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Friday, January 22, 2016
Fatal work injuries -- 31 in Hawaii
By News Release @ 5:04 PM :: 4307 Views :: Hawaii Statistics, Labor

Fatal Work Injuries in Hawaii – 2014

News Release from BLS, January, 2016

Fatal work injuries totaled 31 in 2014 for Hawaii, the U.S. Bureau of Labor Statistics reported today. Regional Commissioner Richard J. Holden noted that while the 2014 count was preliminary, the number of work-related fatalities in Hawaii reached its highest level since the series began. Fatal occupational injuries in the state have ranged from the high of 31 in 2014 to a low of 11 in 2013. (See chart 1.)

Nationwide, a preliminary total of 4,679 fatal work injuries were recorded in 2014, up from a revised count of 4,585 fatalities in 2014, according to results from the Census of Fatal Occupational Injuries (CFOI) program. Final 2014 CFOI data will be released in the late spring of 2016.

Chart 1. Total fatal occupational injuries, Hawaii, 2005-2014

Of the 31 fatal work injuries reported in Hawaii in 2014, 14 resulted from transportation incidents and 7 from falls, slips, or trips. Together these two major categories accounted for over one-half of all fatal work injuries reported in the state. (See table 1.) Among transportation workplace fatalities, six occurred from nonroadway incidents involving motorized land vehicles. In the falls, slips, or trips major category, six deaths resulted from falls to a lower level. These two categories accounted for nearly 40 percent of all on-the-job fatalities in the state. Other major event categories each reported four or fewer deaths.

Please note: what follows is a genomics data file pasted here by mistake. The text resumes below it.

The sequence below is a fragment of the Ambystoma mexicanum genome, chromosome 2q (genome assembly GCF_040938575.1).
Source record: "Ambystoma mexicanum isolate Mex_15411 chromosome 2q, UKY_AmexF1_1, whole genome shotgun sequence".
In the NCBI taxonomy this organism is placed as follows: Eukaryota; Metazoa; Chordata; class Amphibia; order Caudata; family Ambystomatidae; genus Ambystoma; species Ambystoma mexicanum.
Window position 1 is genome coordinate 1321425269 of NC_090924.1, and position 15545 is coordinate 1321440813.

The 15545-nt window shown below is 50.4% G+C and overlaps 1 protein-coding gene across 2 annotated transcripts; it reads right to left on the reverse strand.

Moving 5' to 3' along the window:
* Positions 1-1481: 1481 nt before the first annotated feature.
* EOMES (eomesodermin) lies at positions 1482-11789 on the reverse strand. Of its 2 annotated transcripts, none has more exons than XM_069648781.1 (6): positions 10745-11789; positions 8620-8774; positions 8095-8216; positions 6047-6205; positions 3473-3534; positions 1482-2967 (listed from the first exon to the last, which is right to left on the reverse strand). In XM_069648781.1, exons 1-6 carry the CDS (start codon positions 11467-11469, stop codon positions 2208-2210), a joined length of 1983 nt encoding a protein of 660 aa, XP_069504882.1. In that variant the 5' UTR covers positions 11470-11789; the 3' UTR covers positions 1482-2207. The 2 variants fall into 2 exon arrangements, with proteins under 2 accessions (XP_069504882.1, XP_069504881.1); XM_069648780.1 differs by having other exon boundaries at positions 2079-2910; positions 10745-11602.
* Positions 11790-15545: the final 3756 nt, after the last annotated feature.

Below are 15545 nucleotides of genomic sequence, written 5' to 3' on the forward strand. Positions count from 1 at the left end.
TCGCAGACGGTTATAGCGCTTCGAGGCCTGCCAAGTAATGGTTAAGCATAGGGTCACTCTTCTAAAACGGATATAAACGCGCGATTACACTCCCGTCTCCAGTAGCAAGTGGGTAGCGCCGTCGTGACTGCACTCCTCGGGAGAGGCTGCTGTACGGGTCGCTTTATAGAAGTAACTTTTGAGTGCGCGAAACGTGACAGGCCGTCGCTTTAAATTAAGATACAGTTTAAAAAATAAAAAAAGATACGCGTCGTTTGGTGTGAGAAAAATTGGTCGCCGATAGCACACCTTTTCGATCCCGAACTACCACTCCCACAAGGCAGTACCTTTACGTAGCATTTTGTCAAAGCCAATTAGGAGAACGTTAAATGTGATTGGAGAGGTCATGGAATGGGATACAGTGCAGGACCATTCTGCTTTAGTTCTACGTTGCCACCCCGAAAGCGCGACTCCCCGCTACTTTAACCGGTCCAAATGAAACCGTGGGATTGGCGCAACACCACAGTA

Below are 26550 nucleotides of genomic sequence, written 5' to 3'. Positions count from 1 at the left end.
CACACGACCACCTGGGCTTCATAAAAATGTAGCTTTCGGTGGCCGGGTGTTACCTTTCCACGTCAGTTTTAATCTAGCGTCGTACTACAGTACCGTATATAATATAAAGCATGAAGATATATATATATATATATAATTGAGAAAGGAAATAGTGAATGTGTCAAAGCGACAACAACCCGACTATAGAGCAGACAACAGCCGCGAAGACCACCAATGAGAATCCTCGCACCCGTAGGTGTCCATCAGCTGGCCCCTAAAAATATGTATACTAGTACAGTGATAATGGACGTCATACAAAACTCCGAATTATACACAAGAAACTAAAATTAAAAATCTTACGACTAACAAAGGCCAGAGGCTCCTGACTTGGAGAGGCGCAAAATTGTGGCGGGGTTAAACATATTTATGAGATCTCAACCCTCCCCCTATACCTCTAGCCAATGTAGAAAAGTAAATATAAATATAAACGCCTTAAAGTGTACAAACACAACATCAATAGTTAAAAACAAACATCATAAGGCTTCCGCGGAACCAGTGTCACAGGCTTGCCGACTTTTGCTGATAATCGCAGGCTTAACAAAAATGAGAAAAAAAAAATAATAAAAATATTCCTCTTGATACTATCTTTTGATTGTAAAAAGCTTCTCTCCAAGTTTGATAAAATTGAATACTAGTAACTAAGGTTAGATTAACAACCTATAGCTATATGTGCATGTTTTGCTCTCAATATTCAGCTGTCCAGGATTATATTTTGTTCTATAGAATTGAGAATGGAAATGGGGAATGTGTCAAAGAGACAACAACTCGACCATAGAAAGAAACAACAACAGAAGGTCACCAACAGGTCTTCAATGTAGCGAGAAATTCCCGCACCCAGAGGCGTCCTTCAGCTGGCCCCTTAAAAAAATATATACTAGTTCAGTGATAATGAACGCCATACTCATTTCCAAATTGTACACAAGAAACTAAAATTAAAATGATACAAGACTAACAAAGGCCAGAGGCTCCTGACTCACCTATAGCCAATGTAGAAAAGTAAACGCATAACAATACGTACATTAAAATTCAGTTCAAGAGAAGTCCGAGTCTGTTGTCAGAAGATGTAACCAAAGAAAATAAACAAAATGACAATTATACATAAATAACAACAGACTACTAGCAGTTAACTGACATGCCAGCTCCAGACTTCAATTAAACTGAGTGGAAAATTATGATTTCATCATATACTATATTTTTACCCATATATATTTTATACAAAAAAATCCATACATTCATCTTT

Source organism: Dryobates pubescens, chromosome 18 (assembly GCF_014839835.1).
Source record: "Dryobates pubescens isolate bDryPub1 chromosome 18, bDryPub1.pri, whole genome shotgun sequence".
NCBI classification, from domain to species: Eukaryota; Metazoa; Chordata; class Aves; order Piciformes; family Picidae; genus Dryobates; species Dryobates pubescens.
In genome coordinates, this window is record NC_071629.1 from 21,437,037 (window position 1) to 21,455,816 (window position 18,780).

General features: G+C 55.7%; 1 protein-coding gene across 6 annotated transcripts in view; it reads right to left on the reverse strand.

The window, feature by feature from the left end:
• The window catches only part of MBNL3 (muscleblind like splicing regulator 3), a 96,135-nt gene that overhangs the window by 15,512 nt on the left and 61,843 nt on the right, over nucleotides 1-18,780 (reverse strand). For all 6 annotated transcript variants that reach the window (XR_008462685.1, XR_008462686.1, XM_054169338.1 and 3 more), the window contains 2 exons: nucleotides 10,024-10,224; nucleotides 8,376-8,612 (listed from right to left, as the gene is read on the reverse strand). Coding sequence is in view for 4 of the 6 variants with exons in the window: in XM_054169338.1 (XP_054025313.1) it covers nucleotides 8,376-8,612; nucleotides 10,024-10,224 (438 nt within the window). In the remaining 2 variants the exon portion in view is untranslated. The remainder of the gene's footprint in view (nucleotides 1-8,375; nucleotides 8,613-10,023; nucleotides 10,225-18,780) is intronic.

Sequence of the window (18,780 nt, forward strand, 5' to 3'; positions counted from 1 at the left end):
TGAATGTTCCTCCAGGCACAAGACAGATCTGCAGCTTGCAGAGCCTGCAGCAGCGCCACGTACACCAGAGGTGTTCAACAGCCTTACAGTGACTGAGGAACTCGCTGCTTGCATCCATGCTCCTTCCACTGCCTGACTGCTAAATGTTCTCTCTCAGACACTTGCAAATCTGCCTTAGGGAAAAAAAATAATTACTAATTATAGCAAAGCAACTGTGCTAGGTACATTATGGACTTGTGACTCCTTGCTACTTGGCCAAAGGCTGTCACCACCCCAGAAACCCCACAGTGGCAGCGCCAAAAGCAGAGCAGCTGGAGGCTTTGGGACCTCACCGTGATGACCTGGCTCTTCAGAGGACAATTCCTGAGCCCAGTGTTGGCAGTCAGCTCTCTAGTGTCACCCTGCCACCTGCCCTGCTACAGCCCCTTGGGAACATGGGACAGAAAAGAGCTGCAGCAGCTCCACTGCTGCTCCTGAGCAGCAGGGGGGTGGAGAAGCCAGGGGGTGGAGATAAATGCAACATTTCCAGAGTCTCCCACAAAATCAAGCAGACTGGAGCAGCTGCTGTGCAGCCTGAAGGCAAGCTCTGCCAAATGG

In the United States, transportation incidents were also the most frequent fatal workplace event in 2014, accounting for 40 percent of fatal work injuries. In Hawaii, transportation incidents accounted for 45 percent of the state’s share of fatalities. (See chart 2.) Falls, slips, or trips was the second most frequent type of event nationally, with 17 percent of work-related fatalities; the share in Hawaii was 23 percent. Contact with objects or equipment and violence and other injuries by persons or animals each accounted for around 16 percent of the nation’s workplace fatalities, while in the state, these events were responsible for 10 and 13 percent of workplace fatalities, respectively.

Chart 2. Fatal occupational injuries by selected event, Hawaii and the United States, 2014

Additional highlights:

  • The construction industry had the largest number of fatalities in the state with nine, compared to three the previous year. Falls, slips, or trips accounted for about one-half of the fatal work injuries in this industry. (See table 2.)
  • Government had the second highest fatality count with five, little changed from the previous year. Construction and extraction occupations had the highest number of fatal work injuries with eight. Construction laborers suffered one-half of the fatalities within this occupation. (See table 3.)
  • Men accounted for 26, or 84 percent, of the work-related fatalities in the state. (See table 4.) Transportation incidents made up 42 percent of these fatalities.
  • In Hawaii, 26 percent of those who died from a workplace injury were Asian, non-Hispanic. Nationwide, this group accounted for 3 percent of work-related deaths.
  • Workers 25-54 years old—the prime working age group—accounted for 20, or 65 percent of the state’s work-related fatalities in 2014. Nationally, workers in this group accounted for 58 percent of on-the-job fatalities.
  • Of the 31 fatal work injuries in Hawaii, 81 percent worked for wages and salaries; the remainder were self-employed. For both wage and salary and the self-employed the most frequent fatal even was transportation incidents, with 10 and 4 fatalities, respectively.

read … The Full Report

SA: On-the-job fatalities in Hawaii shot up during 2014, feds find


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